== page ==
Angry Tías: Cruelty and Compassion on the U.S. Mexico Border

Written by Daniel Blue Tyx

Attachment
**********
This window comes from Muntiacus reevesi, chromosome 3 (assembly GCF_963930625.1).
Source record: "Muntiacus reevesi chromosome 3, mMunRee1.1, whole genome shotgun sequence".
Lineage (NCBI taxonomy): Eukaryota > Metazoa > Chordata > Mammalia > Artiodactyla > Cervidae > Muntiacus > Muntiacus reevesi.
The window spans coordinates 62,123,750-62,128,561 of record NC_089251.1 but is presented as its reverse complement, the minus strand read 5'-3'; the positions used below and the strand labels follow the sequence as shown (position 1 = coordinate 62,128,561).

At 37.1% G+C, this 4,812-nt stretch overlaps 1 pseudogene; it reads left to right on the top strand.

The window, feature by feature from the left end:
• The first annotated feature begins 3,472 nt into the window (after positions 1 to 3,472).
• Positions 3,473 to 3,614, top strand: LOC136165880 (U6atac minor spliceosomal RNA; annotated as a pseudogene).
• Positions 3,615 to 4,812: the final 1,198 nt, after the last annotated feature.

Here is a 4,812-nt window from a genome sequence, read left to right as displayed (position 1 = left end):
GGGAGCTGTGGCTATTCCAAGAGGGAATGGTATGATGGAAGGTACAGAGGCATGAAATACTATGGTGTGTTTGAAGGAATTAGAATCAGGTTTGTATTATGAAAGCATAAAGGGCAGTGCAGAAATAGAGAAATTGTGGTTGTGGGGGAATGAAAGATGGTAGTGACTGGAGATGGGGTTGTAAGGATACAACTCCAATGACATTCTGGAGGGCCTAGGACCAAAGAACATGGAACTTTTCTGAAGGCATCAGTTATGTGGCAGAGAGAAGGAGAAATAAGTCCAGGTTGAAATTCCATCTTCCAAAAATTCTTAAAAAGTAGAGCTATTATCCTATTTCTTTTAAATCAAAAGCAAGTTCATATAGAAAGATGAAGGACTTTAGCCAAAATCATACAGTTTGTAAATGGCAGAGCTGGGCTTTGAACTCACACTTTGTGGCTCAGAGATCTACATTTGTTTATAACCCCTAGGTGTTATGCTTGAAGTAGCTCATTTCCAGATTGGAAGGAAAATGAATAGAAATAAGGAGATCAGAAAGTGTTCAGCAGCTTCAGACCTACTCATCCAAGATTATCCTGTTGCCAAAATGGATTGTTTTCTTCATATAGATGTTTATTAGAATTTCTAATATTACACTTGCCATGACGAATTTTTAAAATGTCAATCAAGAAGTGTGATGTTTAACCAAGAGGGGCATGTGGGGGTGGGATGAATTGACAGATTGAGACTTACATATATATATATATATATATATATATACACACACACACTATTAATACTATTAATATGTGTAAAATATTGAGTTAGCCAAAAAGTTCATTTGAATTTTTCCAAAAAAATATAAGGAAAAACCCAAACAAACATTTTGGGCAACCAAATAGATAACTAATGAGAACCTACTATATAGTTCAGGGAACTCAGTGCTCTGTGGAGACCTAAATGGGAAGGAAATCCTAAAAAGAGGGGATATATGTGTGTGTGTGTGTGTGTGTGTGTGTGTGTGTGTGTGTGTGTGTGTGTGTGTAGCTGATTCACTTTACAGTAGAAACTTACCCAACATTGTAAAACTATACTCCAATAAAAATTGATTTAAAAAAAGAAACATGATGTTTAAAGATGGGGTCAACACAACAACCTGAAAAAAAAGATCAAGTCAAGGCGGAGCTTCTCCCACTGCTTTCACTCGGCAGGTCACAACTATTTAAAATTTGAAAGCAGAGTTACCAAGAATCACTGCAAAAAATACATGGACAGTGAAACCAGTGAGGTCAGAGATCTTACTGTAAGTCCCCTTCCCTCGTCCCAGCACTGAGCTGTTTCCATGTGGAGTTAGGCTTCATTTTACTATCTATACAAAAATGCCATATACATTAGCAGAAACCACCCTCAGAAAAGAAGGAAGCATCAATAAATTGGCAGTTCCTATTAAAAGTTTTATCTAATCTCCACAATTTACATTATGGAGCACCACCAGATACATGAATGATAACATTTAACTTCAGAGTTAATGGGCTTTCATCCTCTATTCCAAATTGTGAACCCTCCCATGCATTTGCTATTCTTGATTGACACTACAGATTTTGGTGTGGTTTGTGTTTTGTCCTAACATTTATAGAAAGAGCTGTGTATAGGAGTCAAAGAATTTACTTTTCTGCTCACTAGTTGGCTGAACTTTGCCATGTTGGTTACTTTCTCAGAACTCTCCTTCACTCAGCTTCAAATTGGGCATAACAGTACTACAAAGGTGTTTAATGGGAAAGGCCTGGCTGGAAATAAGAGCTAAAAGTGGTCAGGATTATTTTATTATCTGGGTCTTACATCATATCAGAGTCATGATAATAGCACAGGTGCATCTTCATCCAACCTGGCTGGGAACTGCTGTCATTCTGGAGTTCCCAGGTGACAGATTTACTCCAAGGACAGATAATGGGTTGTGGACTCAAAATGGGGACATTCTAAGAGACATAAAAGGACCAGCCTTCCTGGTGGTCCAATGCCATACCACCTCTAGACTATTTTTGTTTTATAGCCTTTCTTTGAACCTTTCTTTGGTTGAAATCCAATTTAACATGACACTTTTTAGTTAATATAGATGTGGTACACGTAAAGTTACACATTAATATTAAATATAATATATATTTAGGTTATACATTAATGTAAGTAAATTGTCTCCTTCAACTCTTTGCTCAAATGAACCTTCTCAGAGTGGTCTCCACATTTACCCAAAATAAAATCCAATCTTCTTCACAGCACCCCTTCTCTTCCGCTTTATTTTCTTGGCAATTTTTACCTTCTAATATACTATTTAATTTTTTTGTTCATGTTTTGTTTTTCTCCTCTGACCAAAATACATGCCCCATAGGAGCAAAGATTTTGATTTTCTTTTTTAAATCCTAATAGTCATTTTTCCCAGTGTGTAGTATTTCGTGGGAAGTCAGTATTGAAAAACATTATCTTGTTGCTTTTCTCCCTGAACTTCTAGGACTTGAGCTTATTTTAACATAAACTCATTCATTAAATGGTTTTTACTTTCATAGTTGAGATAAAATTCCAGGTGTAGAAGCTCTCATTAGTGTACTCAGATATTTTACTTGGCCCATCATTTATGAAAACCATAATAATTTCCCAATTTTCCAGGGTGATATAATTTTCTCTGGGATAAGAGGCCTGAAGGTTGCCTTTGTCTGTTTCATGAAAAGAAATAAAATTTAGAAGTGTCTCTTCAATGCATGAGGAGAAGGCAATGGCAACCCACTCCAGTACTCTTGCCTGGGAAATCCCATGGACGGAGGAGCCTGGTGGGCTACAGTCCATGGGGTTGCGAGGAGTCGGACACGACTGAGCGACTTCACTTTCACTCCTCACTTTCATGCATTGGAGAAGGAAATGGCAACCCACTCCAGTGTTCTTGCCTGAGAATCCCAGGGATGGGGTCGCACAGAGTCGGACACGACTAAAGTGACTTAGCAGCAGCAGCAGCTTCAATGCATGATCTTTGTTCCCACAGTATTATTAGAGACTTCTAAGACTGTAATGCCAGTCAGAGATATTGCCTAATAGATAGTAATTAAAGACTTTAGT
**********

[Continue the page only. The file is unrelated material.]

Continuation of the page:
During the summer of 2018, the border community of McAllen, Texas, was ground zero for the family separation crisis. McAllen is home to the Ursula Processing Center-known as la perrera, or the dog pound, for the cage-like structures holding adults and children alike-as well as the federal courthouse where scores of Central American asylum seekers are prosecuted in mass trials under the Trump administration’s “zero tolerance” policy. But while McAllen and the rest of Texas’s Rio Grande Valley gained widespread notoriety as the setting for family separations, these same border communities also became the heart of resistance. Even as the government systematically tore young children from their parents, an unlikely assemblage of activists was mobilizing to do what the government could or would not-document the identities and relationships of family members and, ultimately, reunite them.In Angry Tías: Cruelty and Compassion on the U.S.-Mexico Border, journalist and McAllen resident Daniel Blue Tyx recounts how an eclectic group of fed-up border women and under-resourced lawyers transformed their initial shock and anger at the horrors taking place in their own communities into a grassroots movement for democracy and accountability. Based on extensive interviews and reporting from detention centers, courtrooms, international bridges, and refugee shelters, Tyx weaves together the stories of activists and refugees into a narrative of a border community’s resistance to creeping authoritarianism. Unflinching and compassionate, Angry Tías is an urgent warning about the permanent harm inflicted by inhumane border policies, but it’s also a testament to the enduring power of community activism, and a call to join the fight against border policies and rhetoric that continue to dehumanize the most vulnerable among us.